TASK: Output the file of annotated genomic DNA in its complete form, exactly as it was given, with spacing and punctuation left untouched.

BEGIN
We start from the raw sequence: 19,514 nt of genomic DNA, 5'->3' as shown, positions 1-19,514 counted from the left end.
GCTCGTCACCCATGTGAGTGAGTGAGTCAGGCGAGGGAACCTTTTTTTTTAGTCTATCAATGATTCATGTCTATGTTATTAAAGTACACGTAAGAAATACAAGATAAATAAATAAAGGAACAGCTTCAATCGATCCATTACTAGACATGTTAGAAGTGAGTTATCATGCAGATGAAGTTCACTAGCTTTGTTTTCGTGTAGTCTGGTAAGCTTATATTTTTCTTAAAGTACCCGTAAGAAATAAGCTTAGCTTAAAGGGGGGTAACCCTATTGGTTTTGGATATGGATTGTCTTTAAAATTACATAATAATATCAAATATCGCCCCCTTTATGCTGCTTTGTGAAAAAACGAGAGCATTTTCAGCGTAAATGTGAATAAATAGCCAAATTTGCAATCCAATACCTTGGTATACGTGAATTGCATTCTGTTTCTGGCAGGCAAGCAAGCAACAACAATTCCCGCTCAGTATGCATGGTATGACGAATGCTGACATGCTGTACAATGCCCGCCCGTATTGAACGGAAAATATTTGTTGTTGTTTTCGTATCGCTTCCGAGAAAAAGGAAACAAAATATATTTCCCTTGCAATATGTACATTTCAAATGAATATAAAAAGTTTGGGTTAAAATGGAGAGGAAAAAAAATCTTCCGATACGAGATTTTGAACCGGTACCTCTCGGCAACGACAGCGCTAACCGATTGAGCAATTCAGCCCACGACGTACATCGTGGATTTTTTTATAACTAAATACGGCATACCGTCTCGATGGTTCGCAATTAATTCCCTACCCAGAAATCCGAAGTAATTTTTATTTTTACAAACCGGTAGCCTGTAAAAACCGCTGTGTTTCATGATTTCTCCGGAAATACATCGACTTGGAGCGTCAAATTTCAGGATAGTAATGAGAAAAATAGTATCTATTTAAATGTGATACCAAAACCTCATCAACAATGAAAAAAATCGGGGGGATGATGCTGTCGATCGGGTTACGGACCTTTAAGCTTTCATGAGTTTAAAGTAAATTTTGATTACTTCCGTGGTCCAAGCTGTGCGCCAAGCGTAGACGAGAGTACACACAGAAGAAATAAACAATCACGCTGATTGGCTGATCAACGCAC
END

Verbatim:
We start from the raw sequence: 19,514 nt of genomic DNA, 5'->3' as shown, positions 1-19,514 counted from the left end.
GCTCGTCACCCATGTGAGTGAGTGAGTCAGGCGAGGGAACCTTTTTTTTTAGTCTATCAATGATTCATGTCTATGTTATTAAAGTACACGTAAGAAATACAAGATAAATAAATAAAGGAACAGCTTCAATCGATCCATTACTAGACATGTTAGAAGTGAGTTATCATGCAGATGAAGTTCACTAGCTTTGTTTTCGTGTAGTCTGGTAAGCTTATATTTTTCTTAAAGTACCCGTAAGAAATAAGCTTAGCTTAAAGGGGGGTAACCCTATTGGTTTTGGATATGGATTGTCTTTAAAATTACATAATAATATCAAATATCGCCCCCTTTATGCTGCTTTGTGAAAAAACGAGAGCATTTTCAGCGTAAATGTGAATAAATAGCCAAATTTGCAATCCAATACCTTGGTATACGTGAATTGCATTCTGTTTCTGGCAGGCAAGCAAGCAACAACAATTCCCGCTCAGTATGCATGGTATGACGAATGCTGACATGCTGTACAATGCCCGCCCGTATTGAACGGAAAATATTTGTTGTTGTTTTCGTATCGCTTCCGAGAAAAAGGAAACAAAATATATTTCCCTTGCAATATGTACATTTCAAATGAATATAAAAAGTTTGGGTTAAAATGGAGAGGAAAAAAAATCTTCCGATACGAGATTTTGAACCGGTACCTCTCGGCAACGACAGCGCTAACCGATTGAGCAATTCAGCCCACGACGTACATCGTGGATTTTTTTATAACTAAATACGGCATACCGTCTCGATGGTTCGCAATTAATTCCCTACCCAGAAATCCGAAGTAATTTTTATTTTTACAAACCGGTAGCCTGTAAAAACCGCTGTGTTTCATGATTTCTCCGGAAATACATCGACTTGGAGCGTCAAATTTCAGGATAGTAATGAGAAAAATAGTATCTATTTAAATGTGATACCAAAACCTCATCAACAATGAAAAAAATCGGGGGGATGATGCTGTCGATCGGGTTACGGACCTTTAAGCTTTCATGAGTTTAAAGTAAATTTTGATTACTTCCGTGGTCCAAGCTGTGCGCCAAGCGTAGACGAGAGTACACACAGAAGAAATAAACAATCACGCTGATTGGCTGATCAACGCAC